With the eyes of the world turned towards Iran and the widespread protests following recent elections, there is much optimistic hope for a monumental change of direction. It is nevertheless important that we attempt to view these happenings in the general wider context, specifically as they relate to Jews and Israel.
Iran is the country that has long been at the forefront of disseminating Islamo-fascist ideology, literature and vile rhetoric. Iran also actively sponsors International terrorism, funding and arming its terrorist proxies Hamas and Hezbollah and has trained many a terrorist in Iraq and further afield in its training camps.
Those who have followed the rise of Islamo-fascist political and revolutionary movements across the Islamic world will note the striking similarities in social ideology, political doctrine, propaganda and the exploitation of social inequality, to the Nazi model.
There is ample evidence to show that during the latter part of the Nazi regime, and following the collapse of the third Reich in 1945, elements of Nazi ideology found their way into the Middle East. Political historians have observed that initially anti-Semitism was at the root of this migration of ideas, but later, other aspects of the Nazi model were adopted.
The connections between the radical ‘political Islam’ movement and Hitler’s regime, now span eight decades, and most recently involve an ongoing dialogue between neo-Nazi organizations and ‘political Islam’ centered organizations.
One of the most famous pioneers of Islamo-fascist ideology the Grand Mufti of Jerusalem Haj Amin al-Husseini had close ties with the Nazi regime and was very active as a propagandist and recruiter of Balkan Muslims in to the Waffen SS Handschar and Kama Divisions.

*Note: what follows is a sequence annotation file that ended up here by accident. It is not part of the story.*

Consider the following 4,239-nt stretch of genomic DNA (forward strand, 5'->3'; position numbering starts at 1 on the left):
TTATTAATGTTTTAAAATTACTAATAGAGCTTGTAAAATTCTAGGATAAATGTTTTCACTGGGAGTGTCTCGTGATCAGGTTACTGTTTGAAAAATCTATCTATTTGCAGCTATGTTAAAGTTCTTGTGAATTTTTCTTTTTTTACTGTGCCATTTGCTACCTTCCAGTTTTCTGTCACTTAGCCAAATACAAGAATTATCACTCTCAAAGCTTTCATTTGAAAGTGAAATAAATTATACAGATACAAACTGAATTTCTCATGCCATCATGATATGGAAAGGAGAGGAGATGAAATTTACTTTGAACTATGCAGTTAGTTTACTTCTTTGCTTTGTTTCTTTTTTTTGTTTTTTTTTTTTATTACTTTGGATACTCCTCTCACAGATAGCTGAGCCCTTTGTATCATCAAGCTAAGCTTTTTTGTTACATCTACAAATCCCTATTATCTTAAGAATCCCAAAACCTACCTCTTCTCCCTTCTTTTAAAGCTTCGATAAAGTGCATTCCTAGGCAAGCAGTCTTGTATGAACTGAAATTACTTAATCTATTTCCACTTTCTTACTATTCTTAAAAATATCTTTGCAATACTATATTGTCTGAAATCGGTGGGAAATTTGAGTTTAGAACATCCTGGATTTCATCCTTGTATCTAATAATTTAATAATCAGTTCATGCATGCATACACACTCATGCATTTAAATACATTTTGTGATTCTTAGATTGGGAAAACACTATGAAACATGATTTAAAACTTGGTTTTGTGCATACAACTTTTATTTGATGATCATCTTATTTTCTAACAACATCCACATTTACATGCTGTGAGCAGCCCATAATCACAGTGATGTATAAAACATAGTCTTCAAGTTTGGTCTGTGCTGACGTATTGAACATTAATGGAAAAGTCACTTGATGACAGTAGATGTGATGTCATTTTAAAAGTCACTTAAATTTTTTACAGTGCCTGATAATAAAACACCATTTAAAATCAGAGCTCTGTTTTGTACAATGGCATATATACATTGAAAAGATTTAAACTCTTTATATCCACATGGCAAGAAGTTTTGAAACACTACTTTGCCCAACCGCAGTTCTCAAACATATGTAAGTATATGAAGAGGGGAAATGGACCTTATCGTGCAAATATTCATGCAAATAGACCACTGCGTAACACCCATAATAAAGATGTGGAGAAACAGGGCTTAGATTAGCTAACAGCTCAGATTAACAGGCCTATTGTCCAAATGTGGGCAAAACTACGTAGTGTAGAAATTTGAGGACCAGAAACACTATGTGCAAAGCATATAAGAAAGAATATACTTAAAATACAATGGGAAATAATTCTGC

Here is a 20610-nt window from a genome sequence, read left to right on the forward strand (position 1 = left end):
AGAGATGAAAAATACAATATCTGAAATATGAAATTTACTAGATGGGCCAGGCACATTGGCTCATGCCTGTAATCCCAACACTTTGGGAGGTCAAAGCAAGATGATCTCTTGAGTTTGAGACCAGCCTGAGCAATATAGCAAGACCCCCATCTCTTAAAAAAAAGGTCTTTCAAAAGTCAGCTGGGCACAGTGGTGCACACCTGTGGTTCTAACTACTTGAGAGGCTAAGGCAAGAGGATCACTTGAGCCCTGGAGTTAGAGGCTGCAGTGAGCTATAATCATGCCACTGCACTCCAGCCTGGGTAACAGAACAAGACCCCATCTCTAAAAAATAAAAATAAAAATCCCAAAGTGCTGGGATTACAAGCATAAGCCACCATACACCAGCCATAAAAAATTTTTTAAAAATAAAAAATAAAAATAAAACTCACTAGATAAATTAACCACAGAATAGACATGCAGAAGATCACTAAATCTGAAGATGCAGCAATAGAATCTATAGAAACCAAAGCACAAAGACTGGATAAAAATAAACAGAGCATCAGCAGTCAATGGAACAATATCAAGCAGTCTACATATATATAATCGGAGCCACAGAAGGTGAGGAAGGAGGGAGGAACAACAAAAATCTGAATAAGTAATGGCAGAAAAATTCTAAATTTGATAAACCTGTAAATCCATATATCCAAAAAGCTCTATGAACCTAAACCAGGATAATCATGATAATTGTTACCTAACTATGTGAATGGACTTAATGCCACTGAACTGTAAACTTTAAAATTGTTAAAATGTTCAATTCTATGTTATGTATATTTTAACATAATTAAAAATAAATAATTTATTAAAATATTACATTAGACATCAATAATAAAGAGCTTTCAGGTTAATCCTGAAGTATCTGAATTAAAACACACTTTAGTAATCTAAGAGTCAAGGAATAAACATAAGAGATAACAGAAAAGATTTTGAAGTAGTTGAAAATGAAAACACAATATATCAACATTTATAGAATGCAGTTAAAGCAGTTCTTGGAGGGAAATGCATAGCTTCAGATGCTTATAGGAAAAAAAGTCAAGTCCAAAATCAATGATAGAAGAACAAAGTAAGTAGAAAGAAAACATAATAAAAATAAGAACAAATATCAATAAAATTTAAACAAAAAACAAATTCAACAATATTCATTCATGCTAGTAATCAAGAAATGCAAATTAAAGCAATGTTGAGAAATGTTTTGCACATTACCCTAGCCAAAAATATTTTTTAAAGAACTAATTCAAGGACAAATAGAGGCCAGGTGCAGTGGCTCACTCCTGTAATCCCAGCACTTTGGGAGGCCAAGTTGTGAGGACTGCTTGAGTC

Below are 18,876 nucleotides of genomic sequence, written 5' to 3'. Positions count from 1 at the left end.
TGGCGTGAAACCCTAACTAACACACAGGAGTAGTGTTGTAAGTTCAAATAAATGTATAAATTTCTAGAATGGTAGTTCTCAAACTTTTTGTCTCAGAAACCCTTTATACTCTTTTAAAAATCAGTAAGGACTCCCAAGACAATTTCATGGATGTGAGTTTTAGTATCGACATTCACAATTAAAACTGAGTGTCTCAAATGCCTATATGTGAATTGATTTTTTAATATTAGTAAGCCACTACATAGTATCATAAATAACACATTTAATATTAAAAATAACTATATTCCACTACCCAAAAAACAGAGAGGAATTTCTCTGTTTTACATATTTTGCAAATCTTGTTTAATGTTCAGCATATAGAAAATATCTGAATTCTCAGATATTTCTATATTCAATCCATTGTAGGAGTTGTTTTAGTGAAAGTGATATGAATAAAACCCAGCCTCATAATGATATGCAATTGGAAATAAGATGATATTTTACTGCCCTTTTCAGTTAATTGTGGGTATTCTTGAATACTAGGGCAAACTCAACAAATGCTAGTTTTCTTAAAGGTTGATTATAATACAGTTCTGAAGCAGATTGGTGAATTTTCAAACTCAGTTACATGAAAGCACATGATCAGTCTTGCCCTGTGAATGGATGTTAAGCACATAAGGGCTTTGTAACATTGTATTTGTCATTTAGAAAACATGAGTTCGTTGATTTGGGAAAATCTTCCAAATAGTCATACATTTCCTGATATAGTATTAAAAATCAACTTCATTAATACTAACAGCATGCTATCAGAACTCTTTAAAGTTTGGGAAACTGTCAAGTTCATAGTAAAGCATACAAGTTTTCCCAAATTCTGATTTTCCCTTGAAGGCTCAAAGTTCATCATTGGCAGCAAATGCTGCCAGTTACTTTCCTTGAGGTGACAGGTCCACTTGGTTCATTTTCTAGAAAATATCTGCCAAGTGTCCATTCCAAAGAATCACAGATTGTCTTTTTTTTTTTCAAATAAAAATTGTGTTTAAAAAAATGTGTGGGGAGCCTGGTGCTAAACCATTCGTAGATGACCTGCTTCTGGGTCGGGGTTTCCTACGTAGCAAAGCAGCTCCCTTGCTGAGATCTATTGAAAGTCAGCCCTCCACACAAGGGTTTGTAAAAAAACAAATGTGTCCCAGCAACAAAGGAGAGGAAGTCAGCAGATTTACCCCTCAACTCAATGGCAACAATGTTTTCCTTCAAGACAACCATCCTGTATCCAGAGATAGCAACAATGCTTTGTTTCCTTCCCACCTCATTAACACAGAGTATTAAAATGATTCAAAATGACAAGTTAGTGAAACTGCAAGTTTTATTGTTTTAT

(In fact the demand for Israel to cede the entire West Bank in final status agreements with Palestinians is compared by Israeli Prime Minister Binyamin Netanyahu in his book A Durable Peace to Hitler’s realized demand to annex the Czech Sudetenland.)
Although a number of similarities are indeed undeniable, for Jews in one respect this newer threat could actually be far more frightening for the following reason. In the era of Nazi Germany and her allies, the enemy had borders that were quite clearly defined geographically it was very clear who was bad and who was good, and where exactly they were. This is not the case with the Islamo- Fascist threat that is not defined by specific borders, and therefore is much harder to contain, monitor and ultimately neutralize. Islamo-Fascist franchises have festered to varying degrees in all corners of the globe and indeed there is hardly a country in the world today that has not experienced the stench of its terrorist carnage.
Ever since the destruction of the second temple and the subsequent dispersion into exile Jews have been scattered throughout the world. However in this post Holocaust era Jews are living to a larger extent in concentrated population centers, specifically in the land of Israel with a total of over 6 million Jews. It is precisely the concentrated Jewish population in Israel the makes the possibility of Iran’s nuclear arsenal and other existential threats to Israel and the Jewish people so horrifying.
The extent of this danger should be at the forefront of our minds. And whilst the protests in Iran may be a small step in the right direction they in no way signal the end of Islamo-fascist threats against Israel. There is no indication that the nuclear weapons program will be terminated and its inevitability remains. It is therefore imperative that we don’t get completely distracted by the crowds and keep our eyes on the real goal namely to bring an end to Iran’s nuclear program and Islamo-Fascist aspirations.
Dovid Efune can be contacted at email@example.com